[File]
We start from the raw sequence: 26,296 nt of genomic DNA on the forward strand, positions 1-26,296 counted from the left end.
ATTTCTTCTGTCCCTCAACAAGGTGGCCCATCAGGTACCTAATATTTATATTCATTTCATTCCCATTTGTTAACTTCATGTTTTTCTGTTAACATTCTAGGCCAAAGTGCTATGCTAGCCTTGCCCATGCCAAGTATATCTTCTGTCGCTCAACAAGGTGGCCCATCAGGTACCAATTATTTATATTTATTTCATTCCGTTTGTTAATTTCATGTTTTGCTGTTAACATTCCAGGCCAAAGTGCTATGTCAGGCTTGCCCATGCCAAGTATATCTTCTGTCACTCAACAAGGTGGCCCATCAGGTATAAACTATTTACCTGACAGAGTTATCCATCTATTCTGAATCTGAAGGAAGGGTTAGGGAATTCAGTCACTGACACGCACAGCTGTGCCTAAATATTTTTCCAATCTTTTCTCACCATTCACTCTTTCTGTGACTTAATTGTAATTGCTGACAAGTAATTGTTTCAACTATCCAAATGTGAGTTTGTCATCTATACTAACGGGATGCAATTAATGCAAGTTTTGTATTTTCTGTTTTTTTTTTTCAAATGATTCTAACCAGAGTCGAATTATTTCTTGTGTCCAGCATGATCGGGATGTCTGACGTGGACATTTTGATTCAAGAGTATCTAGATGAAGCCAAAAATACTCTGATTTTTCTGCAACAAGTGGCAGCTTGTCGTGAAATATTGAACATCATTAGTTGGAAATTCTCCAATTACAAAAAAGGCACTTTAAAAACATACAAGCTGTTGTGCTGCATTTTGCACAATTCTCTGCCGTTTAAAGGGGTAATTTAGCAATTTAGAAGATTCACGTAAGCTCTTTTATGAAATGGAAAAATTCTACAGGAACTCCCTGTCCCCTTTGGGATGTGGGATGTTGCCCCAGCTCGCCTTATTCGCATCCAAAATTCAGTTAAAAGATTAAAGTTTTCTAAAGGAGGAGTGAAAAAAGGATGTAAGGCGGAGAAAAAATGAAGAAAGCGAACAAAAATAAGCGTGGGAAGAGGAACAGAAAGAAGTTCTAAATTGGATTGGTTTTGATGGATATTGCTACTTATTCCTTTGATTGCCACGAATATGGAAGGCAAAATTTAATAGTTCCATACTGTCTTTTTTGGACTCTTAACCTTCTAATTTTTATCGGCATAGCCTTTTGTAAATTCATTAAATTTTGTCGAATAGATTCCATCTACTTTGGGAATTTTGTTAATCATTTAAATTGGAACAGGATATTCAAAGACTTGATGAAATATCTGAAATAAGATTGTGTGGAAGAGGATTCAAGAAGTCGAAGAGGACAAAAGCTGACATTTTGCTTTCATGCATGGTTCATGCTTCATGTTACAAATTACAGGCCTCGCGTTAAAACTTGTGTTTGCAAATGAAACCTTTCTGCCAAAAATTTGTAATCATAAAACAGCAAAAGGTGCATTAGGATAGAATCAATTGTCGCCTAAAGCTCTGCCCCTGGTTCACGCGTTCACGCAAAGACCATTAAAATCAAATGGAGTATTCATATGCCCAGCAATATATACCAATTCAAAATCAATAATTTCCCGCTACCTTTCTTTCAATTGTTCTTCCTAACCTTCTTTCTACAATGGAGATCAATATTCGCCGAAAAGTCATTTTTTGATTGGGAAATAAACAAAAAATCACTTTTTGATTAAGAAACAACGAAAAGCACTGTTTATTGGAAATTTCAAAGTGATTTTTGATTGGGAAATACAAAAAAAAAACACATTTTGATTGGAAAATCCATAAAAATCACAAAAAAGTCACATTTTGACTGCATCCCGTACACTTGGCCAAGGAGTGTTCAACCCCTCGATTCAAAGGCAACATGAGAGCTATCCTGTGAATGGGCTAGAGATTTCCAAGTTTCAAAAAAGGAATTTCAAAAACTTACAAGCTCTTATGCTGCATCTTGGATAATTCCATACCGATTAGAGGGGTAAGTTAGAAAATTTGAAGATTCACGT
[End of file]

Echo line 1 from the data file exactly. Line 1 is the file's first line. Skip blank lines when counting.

We start from the raw sequence: 26,296 nt of genomic DNA on the forward strand, positions 1-26,296 counted from the left end.